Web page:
10 maternal deaths at GPHC this year; 303 critically ill women saved

There were 10 maternal deaths recorded at the Georgetown Public Hospital Corporation (GPHC), Guyana’s main referral hospital, for the year so far.

This is according to the hospital’s Chief Consultant Specialist in Obstetrics and Gynaecology, Dr. Rafi Rozan, who spoke at the GPHC’s end-of-year press conference on Thursday.

Dr. Rozan offered insights into his department’s work for the year. The Obstetrics and Gynaecology department, he said, accounts for up to about 40% of all of the hospital’s staff.

This year, he said there were about 15 to 30 babies delivered daily and an overall total of 4,860 deliveries (including 1,569 caesarean section deliveries).

However, there were 10 maternal deaths.

According to the World Health Organization (WHO), a maternal death is the death of a woman during pregnancy or within 42 days of the termination of pregnancy.

Dr Rafi Rozan

Dr. Rozan, however, noted that figure is fewer than the number of deaths in previous years.

“… as compared from the two previous years, there would’ve been a decline (in the number of maternal deaths),” Dr. Rozan said.

Earlier this year, the News Room reported that there were 17 maternal deaths at the GPHC and across the country.

Dr. Rozan also noted that six of the 10 patients who eventually died this year were referred to the GPHC from other hospitals in a critical state; some of them were from outlying regions.

Three women, Dr. Rozan revealed, died due to ectopic pregnancies, three died due to respiratory disorders, another three died of hypertensive conditions during their pregnancies and the final woman faced a hypovolemic shock after her c-section.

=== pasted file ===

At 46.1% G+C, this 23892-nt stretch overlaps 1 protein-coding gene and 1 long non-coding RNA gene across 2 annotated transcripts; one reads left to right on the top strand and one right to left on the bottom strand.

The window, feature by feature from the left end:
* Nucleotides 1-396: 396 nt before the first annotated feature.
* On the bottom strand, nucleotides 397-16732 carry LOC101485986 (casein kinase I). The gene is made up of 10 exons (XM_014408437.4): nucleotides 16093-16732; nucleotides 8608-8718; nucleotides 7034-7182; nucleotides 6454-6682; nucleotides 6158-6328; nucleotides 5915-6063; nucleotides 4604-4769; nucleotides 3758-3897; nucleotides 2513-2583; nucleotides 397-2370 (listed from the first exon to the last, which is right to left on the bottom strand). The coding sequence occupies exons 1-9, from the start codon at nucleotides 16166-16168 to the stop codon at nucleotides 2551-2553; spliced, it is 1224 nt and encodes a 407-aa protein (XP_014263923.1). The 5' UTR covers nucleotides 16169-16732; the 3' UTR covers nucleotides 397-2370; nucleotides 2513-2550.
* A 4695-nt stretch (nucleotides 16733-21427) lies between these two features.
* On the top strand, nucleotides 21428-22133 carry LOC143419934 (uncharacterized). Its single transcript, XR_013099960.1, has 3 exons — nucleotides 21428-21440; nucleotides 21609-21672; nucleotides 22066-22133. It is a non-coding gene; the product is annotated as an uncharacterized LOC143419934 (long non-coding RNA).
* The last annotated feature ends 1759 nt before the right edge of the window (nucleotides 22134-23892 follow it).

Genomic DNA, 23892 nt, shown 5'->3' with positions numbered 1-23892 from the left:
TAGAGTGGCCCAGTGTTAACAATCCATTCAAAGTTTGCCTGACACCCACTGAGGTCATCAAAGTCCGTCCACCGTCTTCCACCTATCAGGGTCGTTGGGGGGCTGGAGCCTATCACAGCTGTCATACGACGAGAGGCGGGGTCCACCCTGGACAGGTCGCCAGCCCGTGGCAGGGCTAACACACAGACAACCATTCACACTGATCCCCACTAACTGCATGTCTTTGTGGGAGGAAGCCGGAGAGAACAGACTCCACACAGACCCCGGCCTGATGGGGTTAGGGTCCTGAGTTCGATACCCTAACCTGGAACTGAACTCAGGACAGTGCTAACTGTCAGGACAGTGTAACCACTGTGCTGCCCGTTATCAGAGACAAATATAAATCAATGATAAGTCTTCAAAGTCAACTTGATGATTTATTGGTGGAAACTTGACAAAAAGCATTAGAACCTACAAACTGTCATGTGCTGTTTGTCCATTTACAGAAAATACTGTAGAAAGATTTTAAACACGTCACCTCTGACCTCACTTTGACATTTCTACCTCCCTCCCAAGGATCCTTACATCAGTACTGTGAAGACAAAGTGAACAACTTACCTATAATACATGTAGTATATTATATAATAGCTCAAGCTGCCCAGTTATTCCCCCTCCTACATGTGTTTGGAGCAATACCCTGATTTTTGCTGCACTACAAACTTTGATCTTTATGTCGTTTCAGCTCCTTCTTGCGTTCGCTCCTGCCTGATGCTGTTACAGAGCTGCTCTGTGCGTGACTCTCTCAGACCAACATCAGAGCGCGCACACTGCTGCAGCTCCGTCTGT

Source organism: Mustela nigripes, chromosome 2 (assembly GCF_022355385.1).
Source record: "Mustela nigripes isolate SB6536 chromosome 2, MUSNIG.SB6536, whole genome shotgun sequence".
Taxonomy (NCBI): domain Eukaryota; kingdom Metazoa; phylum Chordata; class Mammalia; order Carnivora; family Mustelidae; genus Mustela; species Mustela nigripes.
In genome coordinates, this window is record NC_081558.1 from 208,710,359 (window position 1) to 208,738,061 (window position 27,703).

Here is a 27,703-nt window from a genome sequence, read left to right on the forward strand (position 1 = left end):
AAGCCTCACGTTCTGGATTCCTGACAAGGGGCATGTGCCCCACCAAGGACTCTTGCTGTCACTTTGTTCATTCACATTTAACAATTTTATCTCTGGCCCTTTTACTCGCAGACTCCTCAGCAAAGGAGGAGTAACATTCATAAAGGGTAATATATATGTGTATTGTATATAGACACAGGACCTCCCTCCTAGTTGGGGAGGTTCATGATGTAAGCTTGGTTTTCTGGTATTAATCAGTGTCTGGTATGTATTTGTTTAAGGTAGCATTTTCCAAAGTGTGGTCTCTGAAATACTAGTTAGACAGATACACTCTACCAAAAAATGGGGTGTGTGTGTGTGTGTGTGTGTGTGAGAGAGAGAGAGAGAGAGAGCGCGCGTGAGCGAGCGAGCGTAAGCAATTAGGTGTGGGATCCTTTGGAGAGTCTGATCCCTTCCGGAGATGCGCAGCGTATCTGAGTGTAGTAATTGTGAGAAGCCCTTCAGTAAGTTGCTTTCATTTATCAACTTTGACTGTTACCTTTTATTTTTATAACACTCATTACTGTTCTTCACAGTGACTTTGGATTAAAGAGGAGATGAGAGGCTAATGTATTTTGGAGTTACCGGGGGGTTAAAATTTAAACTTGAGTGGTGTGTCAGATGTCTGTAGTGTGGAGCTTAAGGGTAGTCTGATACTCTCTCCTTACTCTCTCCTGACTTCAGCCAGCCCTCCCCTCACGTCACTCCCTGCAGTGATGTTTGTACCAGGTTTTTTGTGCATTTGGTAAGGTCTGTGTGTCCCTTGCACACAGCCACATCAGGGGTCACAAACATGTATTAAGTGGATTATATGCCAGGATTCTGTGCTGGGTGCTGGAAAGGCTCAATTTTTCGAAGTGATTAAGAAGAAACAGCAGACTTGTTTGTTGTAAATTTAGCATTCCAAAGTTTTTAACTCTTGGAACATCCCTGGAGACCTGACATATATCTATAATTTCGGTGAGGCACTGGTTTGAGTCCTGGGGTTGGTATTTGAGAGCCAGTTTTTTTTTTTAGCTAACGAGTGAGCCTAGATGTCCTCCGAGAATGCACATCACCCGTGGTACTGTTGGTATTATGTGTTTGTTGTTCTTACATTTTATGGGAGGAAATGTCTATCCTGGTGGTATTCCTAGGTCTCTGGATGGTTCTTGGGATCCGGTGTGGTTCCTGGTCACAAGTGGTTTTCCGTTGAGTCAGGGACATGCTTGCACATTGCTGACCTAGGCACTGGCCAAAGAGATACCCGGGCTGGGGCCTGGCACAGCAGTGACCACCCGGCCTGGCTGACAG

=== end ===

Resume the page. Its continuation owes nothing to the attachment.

These were all high-risk cases but Dr. Rozan pointed out that over 300 women, in critical conditions, were saved throughout the year.

Any woman who was facing a high-risk pregnancy but survived due to the care received is classified as a “maternal near miss.” Dr. Rozan said the hospital saw 303 ‘near miss’ cases.

“303 patients could have died but they obviously survived,” he said.

The Chief Consultant also revealed that there were 54 stillbirths this year so far. The WHO defines a stillbirth as a baby who dies after 28 weeks of pregnancy but before or during birth.

During an interview with the News Room last week, Health Minister Dr. Frank Anthony said new operating theatres, better-equipped hospitals and health centres in the hinterland regions, the creation of maternal waiting homes and new training programmes for health workers are among the interventions being pursued by the Ministry of Health to improve maternal care in Guyana.